Non-Fiction at a Glance

Minority Report

Minority Report
An Alternative History of English-Language Arts in Quebec

Ed. Guy Rodgers

Guernica Essay Series

On September 22–23, 2011, a segment of Quebec’s English-language arts community – writers, publishers, dancers, musicians, actors, visual artists, etc. – gathered for the second State of the Arts Summit organized by ELAN (the English-Language Arts Network). Its purpose? To determine what the community can do over the next few years to survive, grow, and flourish.

After planning for a collective future, the Summit ended with the launch of the book Minority Report, a loving look at the history of English-language arts in Quebec. Edited by Dimitri Nasrallah, the book is the paper version of’s history section. Created by ELAN in 2010, (Recognizing Artists: Enfin Visbles!) is a website that provides a snapshot of the community: 154 ELAN members have profiles; there is an online map of English-language shows, venues, and artists in Quebec; and brief histories of the different disciplines represented by ELAN are available. It is these histories – published as is, without any additions, though without all the pictures – that became Minority Report.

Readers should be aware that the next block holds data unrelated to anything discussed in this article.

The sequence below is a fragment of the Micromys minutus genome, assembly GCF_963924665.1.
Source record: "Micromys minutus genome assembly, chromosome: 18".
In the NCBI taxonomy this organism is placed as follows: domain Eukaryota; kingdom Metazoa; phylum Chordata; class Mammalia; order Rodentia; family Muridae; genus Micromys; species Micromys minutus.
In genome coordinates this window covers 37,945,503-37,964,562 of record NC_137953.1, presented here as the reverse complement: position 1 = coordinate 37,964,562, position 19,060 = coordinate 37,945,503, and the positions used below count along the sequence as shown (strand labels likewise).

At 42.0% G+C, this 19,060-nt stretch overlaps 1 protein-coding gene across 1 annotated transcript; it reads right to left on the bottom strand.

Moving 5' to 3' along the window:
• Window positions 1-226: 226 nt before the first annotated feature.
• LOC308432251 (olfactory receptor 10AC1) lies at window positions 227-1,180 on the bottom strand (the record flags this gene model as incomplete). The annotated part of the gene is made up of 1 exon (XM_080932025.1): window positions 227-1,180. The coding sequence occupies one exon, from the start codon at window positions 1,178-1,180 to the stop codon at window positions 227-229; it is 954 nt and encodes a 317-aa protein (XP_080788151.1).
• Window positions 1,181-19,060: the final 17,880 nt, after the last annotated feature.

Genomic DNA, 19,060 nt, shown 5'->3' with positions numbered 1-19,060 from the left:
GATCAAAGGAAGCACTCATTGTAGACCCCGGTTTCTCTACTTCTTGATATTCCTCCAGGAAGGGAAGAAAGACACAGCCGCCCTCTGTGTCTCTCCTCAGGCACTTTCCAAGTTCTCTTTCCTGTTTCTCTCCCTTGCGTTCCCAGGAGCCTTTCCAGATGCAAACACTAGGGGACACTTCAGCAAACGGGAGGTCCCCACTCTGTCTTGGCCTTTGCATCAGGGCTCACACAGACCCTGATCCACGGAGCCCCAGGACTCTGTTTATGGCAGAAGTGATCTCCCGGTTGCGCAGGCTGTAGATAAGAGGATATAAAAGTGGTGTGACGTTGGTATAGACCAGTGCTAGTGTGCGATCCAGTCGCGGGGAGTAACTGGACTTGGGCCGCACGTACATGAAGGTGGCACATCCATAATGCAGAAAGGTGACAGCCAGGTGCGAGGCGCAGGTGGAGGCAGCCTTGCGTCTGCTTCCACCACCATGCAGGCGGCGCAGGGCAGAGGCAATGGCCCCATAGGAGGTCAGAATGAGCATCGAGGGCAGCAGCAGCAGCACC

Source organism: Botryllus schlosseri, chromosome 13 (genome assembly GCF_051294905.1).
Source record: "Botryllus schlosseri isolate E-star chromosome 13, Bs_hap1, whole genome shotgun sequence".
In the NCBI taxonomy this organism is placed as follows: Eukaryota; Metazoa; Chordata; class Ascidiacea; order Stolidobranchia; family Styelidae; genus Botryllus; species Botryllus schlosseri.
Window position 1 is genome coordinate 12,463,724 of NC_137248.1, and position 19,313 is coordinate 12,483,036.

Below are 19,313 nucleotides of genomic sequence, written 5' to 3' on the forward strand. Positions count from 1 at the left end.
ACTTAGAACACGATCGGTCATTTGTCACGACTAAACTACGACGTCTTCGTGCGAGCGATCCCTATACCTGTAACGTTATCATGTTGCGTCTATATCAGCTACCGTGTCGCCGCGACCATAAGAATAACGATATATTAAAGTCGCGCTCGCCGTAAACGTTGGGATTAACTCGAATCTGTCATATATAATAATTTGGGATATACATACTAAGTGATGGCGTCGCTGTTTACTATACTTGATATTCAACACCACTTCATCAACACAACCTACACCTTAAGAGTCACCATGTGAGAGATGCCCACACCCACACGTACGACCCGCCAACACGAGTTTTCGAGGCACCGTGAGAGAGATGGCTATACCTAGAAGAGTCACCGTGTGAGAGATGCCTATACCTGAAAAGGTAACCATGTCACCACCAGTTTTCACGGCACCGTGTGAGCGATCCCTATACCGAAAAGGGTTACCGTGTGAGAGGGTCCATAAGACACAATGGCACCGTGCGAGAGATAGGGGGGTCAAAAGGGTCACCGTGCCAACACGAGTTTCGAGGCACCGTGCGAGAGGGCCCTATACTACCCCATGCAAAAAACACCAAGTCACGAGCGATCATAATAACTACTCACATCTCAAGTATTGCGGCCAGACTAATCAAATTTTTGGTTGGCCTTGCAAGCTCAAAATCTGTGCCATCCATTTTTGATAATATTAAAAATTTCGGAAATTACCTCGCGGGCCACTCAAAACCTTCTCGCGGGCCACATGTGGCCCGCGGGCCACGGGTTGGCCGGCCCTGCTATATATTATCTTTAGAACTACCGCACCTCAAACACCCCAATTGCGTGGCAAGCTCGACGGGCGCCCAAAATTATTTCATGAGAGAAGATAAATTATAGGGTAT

The book is very enlightening: in the dance section, we learn that Les Grands Ballets Canadiens de Montréal was, in the 1950s, “one of only three Canadian companies to offer its dancers regular salaries;” and the music section reveals that Emile Berliner, developer of the gramophone, founded, in 1899, the first North-American record-pressing plant in Montreal. Interestingly, and perhaps the point of this exercise, it would appear that some of Quebec’s artistic disciplines had a brush with death at one point in their respective history (“Le théâtre Anglophone à Montréal: pratiquement mort” declared La Presse on December 7, 1985) before resurrecting and thriving once again.

Unfortunately, these essays are somewhat superficial, giving a very quick – yet important – summary only. And though they are extremely interesting, readers who aren’t familiar with a given discipline might be frustrated with the long lists of unknown names.

As the closing event for the Arts Summit, the launch of this book was a great way to hand over the torch to current artists. The histories chronicled in Minority Report end in 2010, but they create a platform from which current artists can keep developing English-language arts in Quebec. mRb

Mélanie Grondin is the editor of the Montreal Review of Books. Her book The Art and Passion of Guido Nincheri is coming out in the fall of 2017.

Leave a Reply